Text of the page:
We stared at this old-timey poster commissioned by Governor Andrew Cuomo to trumpet his administration's accomplishments, looking in vain for a cynical opening to criticize a politician's shameless attempt at self-lionization. Sure, there's the guy adjusting his Dish Network device atop the Tappan Zee Bridge and the fact that the Rent Regulation building appears to have been boarded up long ago. Also: why isn't Cuomo ramming the sea monster of Corruption/Bureaucracy/Apathy with a 1975 Camaro? But we've got to hand it to Cuomo and the Brooklyn artist (yep), Rusty Zimmerman, who painted the poster: it's a hell of a lot better than 2010's controversial commission, Feces-In-Chief.

Cuomo tells the Times that the idea for the poster came after he spent all weekend watching Boardwalk Empire after seeing a campaign posted from William Jennings Bryan's failed 1900 presidential campaign.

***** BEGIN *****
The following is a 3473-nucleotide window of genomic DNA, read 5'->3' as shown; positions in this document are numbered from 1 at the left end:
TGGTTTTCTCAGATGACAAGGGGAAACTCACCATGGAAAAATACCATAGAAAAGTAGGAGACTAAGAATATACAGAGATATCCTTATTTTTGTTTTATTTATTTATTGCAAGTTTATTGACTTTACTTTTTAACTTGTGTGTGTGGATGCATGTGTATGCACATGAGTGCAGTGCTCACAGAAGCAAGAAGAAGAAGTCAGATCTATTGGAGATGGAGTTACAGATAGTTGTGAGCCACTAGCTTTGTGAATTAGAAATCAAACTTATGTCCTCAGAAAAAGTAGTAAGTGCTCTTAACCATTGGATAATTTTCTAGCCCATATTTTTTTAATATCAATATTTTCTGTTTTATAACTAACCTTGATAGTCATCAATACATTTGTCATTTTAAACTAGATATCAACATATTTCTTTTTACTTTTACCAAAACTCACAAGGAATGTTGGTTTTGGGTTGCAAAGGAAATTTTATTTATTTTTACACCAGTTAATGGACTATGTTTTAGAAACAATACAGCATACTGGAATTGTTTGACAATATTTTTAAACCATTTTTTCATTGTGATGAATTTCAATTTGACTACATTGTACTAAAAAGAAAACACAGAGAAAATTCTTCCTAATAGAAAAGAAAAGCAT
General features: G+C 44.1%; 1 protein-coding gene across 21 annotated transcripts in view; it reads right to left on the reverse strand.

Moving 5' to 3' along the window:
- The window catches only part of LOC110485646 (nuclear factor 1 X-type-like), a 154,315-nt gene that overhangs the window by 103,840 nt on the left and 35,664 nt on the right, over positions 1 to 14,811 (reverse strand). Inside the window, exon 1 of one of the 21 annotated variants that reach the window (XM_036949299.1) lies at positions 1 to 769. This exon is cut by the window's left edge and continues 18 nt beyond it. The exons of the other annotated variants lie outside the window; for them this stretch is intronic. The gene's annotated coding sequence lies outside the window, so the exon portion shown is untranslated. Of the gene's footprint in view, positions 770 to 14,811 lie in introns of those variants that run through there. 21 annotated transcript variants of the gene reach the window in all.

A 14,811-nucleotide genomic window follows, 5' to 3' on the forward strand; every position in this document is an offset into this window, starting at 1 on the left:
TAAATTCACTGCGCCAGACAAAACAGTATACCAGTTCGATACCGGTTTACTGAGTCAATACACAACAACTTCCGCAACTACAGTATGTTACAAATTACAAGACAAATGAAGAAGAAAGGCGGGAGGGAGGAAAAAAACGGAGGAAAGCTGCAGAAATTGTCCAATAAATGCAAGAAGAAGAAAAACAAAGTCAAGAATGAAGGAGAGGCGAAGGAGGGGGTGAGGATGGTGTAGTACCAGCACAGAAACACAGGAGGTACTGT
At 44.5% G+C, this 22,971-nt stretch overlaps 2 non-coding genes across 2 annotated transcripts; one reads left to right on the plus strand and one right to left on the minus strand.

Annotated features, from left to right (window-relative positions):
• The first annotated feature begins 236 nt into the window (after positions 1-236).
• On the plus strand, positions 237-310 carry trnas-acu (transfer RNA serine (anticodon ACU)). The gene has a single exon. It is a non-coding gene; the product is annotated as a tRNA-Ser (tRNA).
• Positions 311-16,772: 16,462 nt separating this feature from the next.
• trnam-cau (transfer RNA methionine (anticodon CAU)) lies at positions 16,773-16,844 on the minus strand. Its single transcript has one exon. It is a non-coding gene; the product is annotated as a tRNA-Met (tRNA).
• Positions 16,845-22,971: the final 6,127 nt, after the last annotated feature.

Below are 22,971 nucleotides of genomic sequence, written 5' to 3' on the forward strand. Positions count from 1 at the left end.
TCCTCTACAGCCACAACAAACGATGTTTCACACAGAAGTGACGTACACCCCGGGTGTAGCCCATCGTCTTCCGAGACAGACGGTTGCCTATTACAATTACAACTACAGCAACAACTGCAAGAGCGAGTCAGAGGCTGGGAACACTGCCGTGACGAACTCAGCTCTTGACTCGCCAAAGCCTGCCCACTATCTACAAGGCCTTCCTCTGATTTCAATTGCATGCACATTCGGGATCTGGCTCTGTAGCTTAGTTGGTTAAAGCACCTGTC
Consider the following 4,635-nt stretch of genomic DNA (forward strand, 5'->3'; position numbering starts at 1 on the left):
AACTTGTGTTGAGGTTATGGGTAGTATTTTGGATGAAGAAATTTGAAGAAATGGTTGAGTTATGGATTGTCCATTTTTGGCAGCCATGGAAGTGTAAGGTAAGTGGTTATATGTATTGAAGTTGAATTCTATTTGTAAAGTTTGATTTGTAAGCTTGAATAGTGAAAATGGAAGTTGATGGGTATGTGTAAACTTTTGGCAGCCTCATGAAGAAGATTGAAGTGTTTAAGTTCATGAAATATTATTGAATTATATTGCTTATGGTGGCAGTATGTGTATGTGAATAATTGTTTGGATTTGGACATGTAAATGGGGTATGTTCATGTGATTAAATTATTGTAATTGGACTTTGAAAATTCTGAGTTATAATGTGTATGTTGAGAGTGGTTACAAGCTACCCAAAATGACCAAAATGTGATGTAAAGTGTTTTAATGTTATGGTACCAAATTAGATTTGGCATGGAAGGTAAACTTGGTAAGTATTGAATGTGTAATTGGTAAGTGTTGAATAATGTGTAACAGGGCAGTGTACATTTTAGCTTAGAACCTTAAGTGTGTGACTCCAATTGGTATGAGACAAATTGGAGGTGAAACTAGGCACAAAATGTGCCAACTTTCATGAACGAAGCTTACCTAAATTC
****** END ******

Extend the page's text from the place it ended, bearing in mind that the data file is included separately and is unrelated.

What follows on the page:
“I like history, and that school of art was interesting to me,” Mr. Cuomo said on Wednesday, pulling the Bryan poster off his wall and asking an aide to fetch him a magnifying glass to assist him in examining it. “There are a lot of campaign posters, but we wanted to do something a little different.”

Yes, nothing brings out the nuance of a campaign poster quite like a hand lens—why, it's enough to make a governor wish he could stop advertising on the iridescent electrik picture-box and summon your supporters at your front porch, where there's always a piping hot rutabaga tart on hand and you can speechify over the gentle haze of the citizenry's glowing pipes.

“So much of what I do is trying to communicate with people,” Mr. Cuomo said, “and you’re wondering: Are you connecting? Are they understanding what you’re saying? This is actually an interesting exercise for me: distill what you’re trying to say. How would you communicate it to a person graphically, visually, and what context would you use to communicate it so that it hangs together?”

“The governor will tell you he’s a fan of the iterative process,” Mr. Zimmerman said. “We went through a lot of fine-tuning and a lot of different ideas—trying with or without a number of elements.”

No word yet on whether Governor Cuomo will accept that job offer from Huge.